The upcoming Union Budget should strictly look at augmenting existing policies in education and skilling, and also increase fund allocation for skill development initiatives.
By Neeti Sharma
Budget 2019: India has one of the youngest populations in an otherwise ageing world—105 million first-time job seekers will enter the labour market by 2022, and yet 43% of our youth are not in employment, education or training. India does not have an unemployment challenge; the problem is wages as well as dearth of skilled talent. With the new term of the government, the focus has to be on skilling. A larger focus also needs to be in the area of improvising productivity of our people. Making the workforce proficient in skills requires a whole new approach to education, and for that blended learning is the key. An integrated system emphasising on both education and vocational skills is crucial, and this should involve the role of multiple classrooms that will help in creating a seamless learning experience.
Vocational skills should be the primary area of concern for the new government. The upcoming Union Budget should strictly look at augmenting existing policies in education and skilling, and also increase fund allocation for skill development initiatives. Some of the essential elements to be kept in consideration for strengthening the current system are:
Upward mobility and degree connectivity: Offer degree connectivity to students having 10+2 from any higher secondary board of education as well as to those having 10+2 year ITI in relevant trade. Students should have the option to enrol for regular university programmes, work-based learning (hybrid), or part-time programmes (for working professionals). The four qualification corridors can be ‘certificate’, ‘diploma’, ‘advanced diploma’ and ‘degree’ in one or more vocational skills educational space. Also build flexibility that recognises work-based learning, on-the-job training, online learning, along with on-campus and on-site learning. Universities must provide credits leading to degrees in vocational skilling and other forms of blended learning.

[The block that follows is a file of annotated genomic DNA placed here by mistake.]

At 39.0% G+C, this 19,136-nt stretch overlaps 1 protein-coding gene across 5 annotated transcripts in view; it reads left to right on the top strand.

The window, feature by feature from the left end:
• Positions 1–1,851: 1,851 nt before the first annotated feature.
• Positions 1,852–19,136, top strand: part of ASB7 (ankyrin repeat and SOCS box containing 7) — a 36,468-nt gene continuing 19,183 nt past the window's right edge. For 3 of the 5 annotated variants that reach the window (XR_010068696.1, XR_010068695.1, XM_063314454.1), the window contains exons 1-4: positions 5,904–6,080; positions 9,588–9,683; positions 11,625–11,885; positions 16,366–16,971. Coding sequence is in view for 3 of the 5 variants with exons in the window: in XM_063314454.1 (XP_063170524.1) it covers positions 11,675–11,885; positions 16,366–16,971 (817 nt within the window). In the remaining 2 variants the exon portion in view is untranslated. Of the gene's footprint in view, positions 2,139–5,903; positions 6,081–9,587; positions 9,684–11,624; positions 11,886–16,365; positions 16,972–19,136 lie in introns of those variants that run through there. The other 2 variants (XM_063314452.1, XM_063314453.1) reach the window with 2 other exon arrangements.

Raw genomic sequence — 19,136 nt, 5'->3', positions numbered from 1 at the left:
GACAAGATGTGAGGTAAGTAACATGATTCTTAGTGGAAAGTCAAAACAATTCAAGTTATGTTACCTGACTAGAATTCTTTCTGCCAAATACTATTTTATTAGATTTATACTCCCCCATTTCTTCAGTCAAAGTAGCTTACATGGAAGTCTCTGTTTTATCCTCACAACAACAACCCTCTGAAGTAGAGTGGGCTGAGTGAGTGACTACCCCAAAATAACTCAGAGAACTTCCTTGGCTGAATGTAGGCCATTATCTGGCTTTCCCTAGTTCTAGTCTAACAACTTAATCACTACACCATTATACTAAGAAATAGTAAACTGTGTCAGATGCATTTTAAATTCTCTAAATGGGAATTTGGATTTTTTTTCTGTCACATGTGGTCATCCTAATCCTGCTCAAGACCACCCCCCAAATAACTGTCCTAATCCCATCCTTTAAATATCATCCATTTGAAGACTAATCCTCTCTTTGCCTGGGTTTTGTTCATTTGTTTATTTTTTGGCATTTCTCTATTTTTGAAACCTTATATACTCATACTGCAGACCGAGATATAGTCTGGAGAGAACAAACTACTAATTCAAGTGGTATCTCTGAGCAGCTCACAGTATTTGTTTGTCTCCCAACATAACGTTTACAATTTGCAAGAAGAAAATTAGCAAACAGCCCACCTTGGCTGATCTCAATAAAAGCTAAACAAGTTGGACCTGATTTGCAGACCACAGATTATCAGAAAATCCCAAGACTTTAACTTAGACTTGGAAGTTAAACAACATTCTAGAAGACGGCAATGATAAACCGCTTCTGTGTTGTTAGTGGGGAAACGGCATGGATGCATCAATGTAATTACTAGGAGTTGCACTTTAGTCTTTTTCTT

Continuous learning for working professionals: For this, educational institutes should assess learner performance continuously over the duration of each semester. The examination system should be designed to assess a learner’s progress systematically across all the classrooms. Both the industry and the government should provide upskilling on existing skill sets and provide reskilling for newer job roles. The industry should identify the upskilling/reskilling needs and provide the necessary resources, and the government should either subsidise or reimburse some form of learning and certification.
Changing roles of universities: The world of work we are preparing students for is rapidly changing, and many jobs are becoming redundant. Universities need to prepare students not just to earn a degree, but also to make them employable, job and wage ready. Universities should be able to provide on-demand learning. This would be possible with increased adoption of technology in the learning process.
Integrated apprenticeship: Apprentices, while learning on the job, should also be provided with on-site/online learning, ultimately leading them towards credits and certifications. Work-based learning will create a higher productive workforce, thereby reducing attrition and the cost of hiring for employers. A well-equipped apprentice scheme will serve the purpose of both the government (by providing sustainable jobs) and the industry (by providing a skilled and productive workforce).
Many developments have taken place in the field of education, apprenticeships and vocational education to improve the current system. The proposed new education policy by Dr K Kasturirangan committee is a step in this direction. The policy recommends big changes by breaking down educational institutions into three categories: One that focuses on world-class research, the second that focuses on teaching along with research, and the third that will focus on undergraduate education. Multiple entry and exit corridors have been recommended for all learners, and instead of making the academic process aimed at just examinations, the proposed policy aims at creating a learner-centric process. But the policy should include vocational skill development as part of the academic curriculum, so that learners are better prepared before entering the labour market. Moreover, the policy should also introduce higher flexibility that will allow learners to select subjects based on their learning ability and interests, rather than the current format of ‘one size fits all’. This way, the learner will be able to develop the skill sets while earning a degree.
We need to find an effective way to skill, upskill and reskill our youth before they enter the market, and provide them with a lifelong learning path. This is beneficial not just for employees, but will also be rewarding for the industry.
(The author is senior vice-president, TeamLease Services)